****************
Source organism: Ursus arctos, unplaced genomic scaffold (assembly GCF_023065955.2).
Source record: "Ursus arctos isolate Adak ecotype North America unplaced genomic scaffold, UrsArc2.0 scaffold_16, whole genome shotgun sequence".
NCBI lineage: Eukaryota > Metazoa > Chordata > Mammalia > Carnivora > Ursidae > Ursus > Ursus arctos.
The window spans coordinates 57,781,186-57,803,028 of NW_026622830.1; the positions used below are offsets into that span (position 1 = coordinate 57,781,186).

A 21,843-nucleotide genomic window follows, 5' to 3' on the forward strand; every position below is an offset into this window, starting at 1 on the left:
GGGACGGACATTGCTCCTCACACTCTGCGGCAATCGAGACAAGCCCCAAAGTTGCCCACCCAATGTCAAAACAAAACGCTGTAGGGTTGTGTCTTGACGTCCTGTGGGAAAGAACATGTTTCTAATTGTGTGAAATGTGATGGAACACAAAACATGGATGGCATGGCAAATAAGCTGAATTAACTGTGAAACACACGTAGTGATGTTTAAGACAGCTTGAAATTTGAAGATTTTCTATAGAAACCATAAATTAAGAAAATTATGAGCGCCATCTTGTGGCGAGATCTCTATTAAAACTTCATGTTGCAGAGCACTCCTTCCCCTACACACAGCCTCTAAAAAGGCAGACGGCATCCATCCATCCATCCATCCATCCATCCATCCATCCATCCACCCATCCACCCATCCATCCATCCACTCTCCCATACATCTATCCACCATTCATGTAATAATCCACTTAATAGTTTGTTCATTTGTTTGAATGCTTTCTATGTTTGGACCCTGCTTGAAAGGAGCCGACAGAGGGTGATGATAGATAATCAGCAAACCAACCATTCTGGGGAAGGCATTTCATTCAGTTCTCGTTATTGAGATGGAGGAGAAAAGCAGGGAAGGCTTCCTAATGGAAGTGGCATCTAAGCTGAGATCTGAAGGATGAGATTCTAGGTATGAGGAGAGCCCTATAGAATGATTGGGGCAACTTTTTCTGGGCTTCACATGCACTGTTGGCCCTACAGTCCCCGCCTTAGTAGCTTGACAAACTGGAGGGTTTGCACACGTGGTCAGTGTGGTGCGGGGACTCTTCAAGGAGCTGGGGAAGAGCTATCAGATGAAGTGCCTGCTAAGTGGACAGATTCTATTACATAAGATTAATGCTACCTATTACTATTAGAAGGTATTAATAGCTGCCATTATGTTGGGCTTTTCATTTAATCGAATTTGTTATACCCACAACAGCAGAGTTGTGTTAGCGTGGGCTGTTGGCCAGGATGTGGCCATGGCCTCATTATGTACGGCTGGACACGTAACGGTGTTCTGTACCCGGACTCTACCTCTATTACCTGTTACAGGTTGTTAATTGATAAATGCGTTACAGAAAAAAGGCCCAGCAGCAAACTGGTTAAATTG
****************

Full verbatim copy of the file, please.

Source organism: Ursus arctos, unplaced genomic scaffold (assembly GCF_023065955.2).
Source record: "Ursus arctos isolate Adak ecotype North America unplaced genomic scaffold, UrsArc2.0 scaffold_16, whole genome shotgun sequence".
NCBI lineage: Eukaryota > Metazoa > Chordata > Mammalia > Carnivora > Ursidae > Ursus > Ursus arctos.
The window spans coordinates 57,781,186-57,803,028 of NW_026622830.1; the positions used below are offsets into that span (position 1 = coordinate 57,781,186).

A 21,843-nucleotide genomic window follows, 5' to 3' on the forward strand; every position below is an offset into this window, starting at 1 on the left:
GGGACGGACATTGCTCCTCACACTCTGCGGCAATCGAGACAAGCCCCAAAGTTGCCCACCCAATGTCAAAACAAAACGCTGTAGGGTTGTGTCTTGACGTCCTGTGGGAAAGAACATGTTTCTAATTGTGTGAAATGTGATGGAACACAAAACATGGATGGCATGGCAAATAAGCTGAATTAACTGTGAAACACACGTAGTGATGTTTAAGACAGCTTGAAATTTGAAGATTTTCTATAGAAACCATAAATTAAGAAAATTATGAGCGCCATCTTGTGGCGAGATCTCTATTAAAACTTCATGTTGCAGAGCACTCCTTCCCCTACACACAGCCTCTAAAAAGGCAGACGGCATCCATCCATCCATCCATCCATCCATCCATCCATCCATCCACCCATCCACCCATCCATCCATCCACTCTCCCATACATCTATCCACCATTCATGTAATAATCCACTTAATAGTTTGTTCATTTGTTTGAATGCTTTCTATGTTTGGACCCTGCTTGAAAGGAGCCGACAGAGGGTGATGATAGATAATCAGCAAACCAACCATTCTGGGGAAGGCATTTCATTCAGTTCTCGTTATTGAGATGGAGGAGAAAAGCAGGGAAGGCTTCCTAATGGAAGTGGCATCTAAGCTGAGATCTGAAGGATGAGATTCTAGGTATGAGGAGAGCCCTATAGAATGATTGGGGCAACTTTTTCTGGGCTTCACATGCACTGTTGGCCCTACAGTCCCCGCCTTAGTAGCTTGACAAACTGGAGGGTTTGCACACGTGGTCAGTGTGGTGCGGGGACTCTTCAAGGAGCTGGGGAAGAGCTATCAGATGAAGTGCCTGCTAAGTGGACAGATTCTATTACATAAGATTAATGCTACCTATTACTATTAGAAGGTATTAATAGCTGCCATTATGTTGGGCTTTTCATTTAATCGAATTTGTTATACCCACAACAGCAGAGTTGTGTTAGCGTGGGCTGTTGGCCAGGATGTGGCCATGGCCTCATTATGTACGGCTGGACACGTAACGGTGTTCTGTACCCGGACTCTACCTCTATTACCTGTTACAGGTTGTTAATTGATAAATGCGTTACAGAAAAAAGGCCCAGCAGCAAACTGGTTAAATTG